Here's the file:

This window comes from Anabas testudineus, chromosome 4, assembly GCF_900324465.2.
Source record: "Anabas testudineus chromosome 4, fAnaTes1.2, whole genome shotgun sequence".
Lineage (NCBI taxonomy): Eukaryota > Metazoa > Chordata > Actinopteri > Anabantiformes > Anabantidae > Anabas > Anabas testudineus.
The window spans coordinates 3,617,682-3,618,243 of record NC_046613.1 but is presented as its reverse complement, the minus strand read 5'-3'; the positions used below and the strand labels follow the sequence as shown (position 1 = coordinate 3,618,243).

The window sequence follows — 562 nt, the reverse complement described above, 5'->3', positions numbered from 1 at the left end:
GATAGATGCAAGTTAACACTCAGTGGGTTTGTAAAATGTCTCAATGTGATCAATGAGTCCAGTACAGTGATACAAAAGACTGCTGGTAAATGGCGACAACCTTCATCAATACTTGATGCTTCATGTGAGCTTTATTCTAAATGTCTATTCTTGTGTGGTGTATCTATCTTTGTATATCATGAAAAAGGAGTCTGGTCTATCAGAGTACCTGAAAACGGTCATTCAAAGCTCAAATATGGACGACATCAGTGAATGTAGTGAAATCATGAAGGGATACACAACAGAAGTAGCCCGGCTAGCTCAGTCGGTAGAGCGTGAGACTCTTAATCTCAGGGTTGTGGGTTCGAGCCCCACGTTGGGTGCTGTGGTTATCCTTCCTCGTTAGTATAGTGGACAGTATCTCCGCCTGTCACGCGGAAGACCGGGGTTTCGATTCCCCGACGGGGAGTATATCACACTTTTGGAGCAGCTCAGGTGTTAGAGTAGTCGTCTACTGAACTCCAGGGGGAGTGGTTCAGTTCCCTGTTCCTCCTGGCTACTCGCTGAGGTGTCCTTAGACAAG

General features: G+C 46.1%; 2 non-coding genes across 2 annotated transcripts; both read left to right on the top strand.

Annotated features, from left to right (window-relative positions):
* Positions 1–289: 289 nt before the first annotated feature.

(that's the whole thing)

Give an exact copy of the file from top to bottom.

This window comes from Anabas testudineus, chromosome 4, assembly GCF_900324465.2.
Source record: "Anabas testudineus chromosome 4, fAnaTes1.2, whole genome shotgun sequence".
Lineage (NCBI taxonomy): Eukaryota > Metazoa > Chordata > Actinopteri > Anabantiformes > Anabantidae > Anabas > Anabas testudineus.
The window spans coordinates 3,617,682-3,618,243 of record NC_046613.1 but is presented as its reverse complement, the minus strand read 5'-3'; the positions used below and the strand labels follow the sequence as shown (position 1 = coordinate 3,618,243).

The window sequence follows — 562 nt, the reverse complement described above, 5'->3', positions numbered from 1 at the left end:
GATAGATGCAAGTTAACACTCAGTGGGTTTGTAAAATGTCTCAATGTGATCAATGAGTCCAGTACAGTGATACAAAAGACTGCTGGTAAATGGCGACAACCTTCATCAATACTTGATGCTTCATGTGAGCTTTATTCTAAATGTCTATTCTTGTGTGGTGTATCTATCTTTGTATATCATGAAAAAGGAGTCTGGTCTATCAGAGTACCTGAAAACGGTCATTCAAAGCTCAAATATGGACGACATCAGTGAATGTAGTGAAATCATGAAGGGATACACAACAGAAGTAGCCCGGCTAGCTCAGTCGGTAGAGCGTGAGACTCTTAATCTCAGGGTTGTGGGTTCGAGCCCCACGTTGGGTGCTGTGGTTATCCTTCCTCGTTAGTATAGTGGACAGTATCTCCGCCTGTCACGCGGAAGACCGGGGTTTCGATTCCCCGACGGGGAGTATATCACACTTTTGGAGCAGCTCAGGTGTTAGAGTAGTCGTCTACTGAACTCCAGGGGGAGTGGTTCAGTTCCCTGTTCCTCCTGGCTACTCGCTGAGGTGTCCTTAGACAAG

General features: G+C 46.1%; 2 non-coding genes across 2 annotated transcripts; both read left to right on the top strand.

Annotated features, from left to right (window-relative positions):
* Positions 1–289: 289 nt before the first annotated feature.